Third Energy planning 100s of wells in Ryedale, say campaigners

Anti-fracking campaigners say the Ryedale area of North Yorkshire could see up to 950 fracking wells.

John Dewar

Their comments follow evidence by the drilling company, Third Energy, to the House of Commons Environment Committee yesterday.

The company’s director of operations, John Dewar, was asked by the committee chair, Anne McIntosh, how many well heads the company would require in Ryedale to make the operation commercially-viable.

He said Third Energy already has nine sites in the area, including Ebberston Moor and the Vale of Pickering. It was “very hard, very speculative” to say what the total number of wells would be. But he said: “To allay people’s fears we’ve said that we do not foresee the need for more than 10 more sites”.

“And how many wells we would put on those sites, we have provided numbers between 10 and depending on the size of the site, it could be 10 to 20, if it was a bigger site it could be 20-50.”

Miss McIntosh later told the Yorkshire Post Ryedale faced fracking on an “industrial scale” operation. “There needs to be a lot more clarity about what that will involve”, she said.

Chris Redston, of Frack Free Ryedale, said: “Finally, after months of dodging questions on the company’s plans, Mr Dewar has now confirmed that the company is aiming to construct at least 19 well-heads, each housing up to 50 individual wells.

“This would mean up to 950 fracking wells across the area in the next few years, each of which would be drilled horizontally for up to 2 km. The infrastructure and HGV movements required to construct, drill, maintain and service this number of wells would be enormous, and would signal nothing less than the irreversible industrialisation of the countryside.”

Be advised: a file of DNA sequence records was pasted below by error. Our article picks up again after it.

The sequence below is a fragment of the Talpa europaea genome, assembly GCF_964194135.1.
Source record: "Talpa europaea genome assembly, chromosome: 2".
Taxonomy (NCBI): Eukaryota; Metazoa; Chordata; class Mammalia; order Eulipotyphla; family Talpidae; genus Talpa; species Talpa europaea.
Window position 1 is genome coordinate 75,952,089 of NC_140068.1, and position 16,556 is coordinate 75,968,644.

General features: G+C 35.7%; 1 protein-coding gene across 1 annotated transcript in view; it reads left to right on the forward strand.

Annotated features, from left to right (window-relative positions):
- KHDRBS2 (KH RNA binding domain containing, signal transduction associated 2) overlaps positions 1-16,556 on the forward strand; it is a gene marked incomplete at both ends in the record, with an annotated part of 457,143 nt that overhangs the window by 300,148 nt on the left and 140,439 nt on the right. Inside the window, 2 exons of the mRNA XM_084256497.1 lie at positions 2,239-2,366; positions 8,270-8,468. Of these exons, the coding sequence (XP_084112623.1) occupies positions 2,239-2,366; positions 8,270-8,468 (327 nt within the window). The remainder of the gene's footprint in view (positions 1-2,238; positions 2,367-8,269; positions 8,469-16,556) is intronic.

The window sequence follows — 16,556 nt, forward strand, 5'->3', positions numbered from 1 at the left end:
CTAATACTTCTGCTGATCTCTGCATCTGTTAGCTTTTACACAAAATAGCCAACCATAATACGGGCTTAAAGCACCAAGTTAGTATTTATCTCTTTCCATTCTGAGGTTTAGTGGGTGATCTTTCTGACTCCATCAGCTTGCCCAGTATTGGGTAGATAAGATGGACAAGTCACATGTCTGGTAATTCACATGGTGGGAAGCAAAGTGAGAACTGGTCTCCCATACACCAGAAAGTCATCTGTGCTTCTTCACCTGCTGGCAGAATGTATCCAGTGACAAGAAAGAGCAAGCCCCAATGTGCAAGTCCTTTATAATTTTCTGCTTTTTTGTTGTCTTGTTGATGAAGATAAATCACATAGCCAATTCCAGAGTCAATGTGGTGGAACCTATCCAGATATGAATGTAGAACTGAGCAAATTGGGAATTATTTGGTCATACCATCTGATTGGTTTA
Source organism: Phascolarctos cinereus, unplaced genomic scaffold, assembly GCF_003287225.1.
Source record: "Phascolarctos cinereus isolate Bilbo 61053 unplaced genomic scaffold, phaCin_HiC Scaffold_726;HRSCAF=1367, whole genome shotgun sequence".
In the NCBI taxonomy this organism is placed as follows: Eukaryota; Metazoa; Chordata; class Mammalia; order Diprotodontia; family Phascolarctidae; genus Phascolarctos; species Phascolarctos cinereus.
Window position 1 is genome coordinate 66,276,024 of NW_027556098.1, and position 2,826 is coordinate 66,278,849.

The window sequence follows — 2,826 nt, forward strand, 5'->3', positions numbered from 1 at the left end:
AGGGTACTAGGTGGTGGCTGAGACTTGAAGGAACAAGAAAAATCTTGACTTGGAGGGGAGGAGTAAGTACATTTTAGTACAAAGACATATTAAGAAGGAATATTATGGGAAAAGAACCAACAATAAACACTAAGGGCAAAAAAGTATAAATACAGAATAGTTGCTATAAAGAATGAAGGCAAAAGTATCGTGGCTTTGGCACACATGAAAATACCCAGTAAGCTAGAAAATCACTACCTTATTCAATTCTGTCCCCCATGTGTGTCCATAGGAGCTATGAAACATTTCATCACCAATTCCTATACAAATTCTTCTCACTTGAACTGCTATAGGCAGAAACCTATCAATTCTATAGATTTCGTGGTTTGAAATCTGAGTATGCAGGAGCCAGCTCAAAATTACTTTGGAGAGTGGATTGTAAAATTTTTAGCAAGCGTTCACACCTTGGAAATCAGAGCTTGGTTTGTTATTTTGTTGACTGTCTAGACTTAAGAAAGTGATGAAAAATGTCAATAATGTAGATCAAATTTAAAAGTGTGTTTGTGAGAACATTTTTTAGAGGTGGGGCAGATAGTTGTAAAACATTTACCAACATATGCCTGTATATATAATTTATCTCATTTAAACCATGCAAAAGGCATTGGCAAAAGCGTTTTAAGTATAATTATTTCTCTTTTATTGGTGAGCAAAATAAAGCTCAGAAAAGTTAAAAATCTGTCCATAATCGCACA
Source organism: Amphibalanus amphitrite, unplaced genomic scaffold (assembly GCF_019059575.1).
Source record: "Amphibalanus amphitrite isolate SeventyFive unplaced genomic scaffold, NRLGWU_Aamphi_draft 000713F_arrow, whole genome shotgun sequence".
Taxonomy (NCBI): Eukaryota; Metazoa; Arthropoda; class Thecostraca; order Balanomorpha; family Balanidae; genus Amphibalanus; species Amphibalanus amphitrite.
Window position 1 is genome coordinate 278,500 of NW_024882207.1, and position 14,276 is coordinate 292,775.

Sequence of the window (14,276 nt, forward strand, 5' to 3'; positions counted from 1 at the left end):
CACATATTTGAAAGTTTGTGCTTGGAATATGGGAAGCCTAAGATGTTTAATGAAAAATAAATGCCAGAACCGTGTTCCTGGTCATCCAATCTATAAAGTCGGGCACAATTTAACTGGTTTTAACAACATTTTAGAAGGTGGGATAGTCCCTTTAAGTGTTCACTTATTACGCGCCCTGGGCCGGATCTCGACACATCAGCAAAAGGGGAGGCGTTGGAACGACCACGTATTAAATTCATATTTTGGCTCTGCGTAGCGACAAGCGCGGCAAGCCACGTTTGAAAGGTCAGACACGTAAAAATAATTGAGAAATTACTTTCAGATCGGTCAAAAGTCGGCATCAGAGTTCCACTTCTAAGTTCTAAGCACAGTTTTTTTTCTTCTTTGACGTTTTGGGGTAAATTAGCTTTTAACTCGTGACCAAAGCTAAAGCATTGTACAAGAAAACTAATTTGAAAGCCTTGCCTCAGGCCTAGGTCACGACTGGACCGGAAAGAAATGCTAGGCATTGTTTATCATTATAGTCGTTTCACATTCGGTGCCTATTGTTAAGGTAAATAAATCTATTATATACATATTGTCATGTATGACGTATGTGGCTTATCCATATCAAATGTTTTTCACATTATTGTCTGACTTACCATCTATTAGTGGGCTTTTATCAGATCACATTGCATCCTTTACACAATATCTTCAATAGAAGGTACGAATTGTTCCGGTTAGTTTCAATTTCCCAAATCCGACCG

Local resident Jo White, from Great Edstone, added, “If this kind of development is allowed to go ahead, it will have devastating consequences for the whole of the area, and in particular the tourism and farming industries. The application at Kirby Misperton is for just a short test-frac at just one well. Imagine what this area would be like to live in if this well-site grew to accommodate 50 wells in full production.”

‘Site choice is crucial’

Mr Dewar told the committee Third Energy was focussing on testing a well it drilled last year at Kirby Misperton. The company is to apply for planning permission to frack the well, near the Flamingo Land theme park.

Mr Dewar told the committee his company would think “very carefully” about where it put sites to avoid “causing any disruption to local residents”.

He said: “We have been there for 20 years. We’ve got lots of sites. We have drilled lots of wells. We’ve done frack jobs. We’ve even done a frack job in this same site where we’re planning to do another one.

“We’ve operated quietly, safely, causing minimum disruption to the local population, we’ve won their trust, built their trust and we have good relations with the local regulators. So it is not as if we’ve blown in with the wind and we’re now talking about fracking.”

Fracking ‘another tool in the box’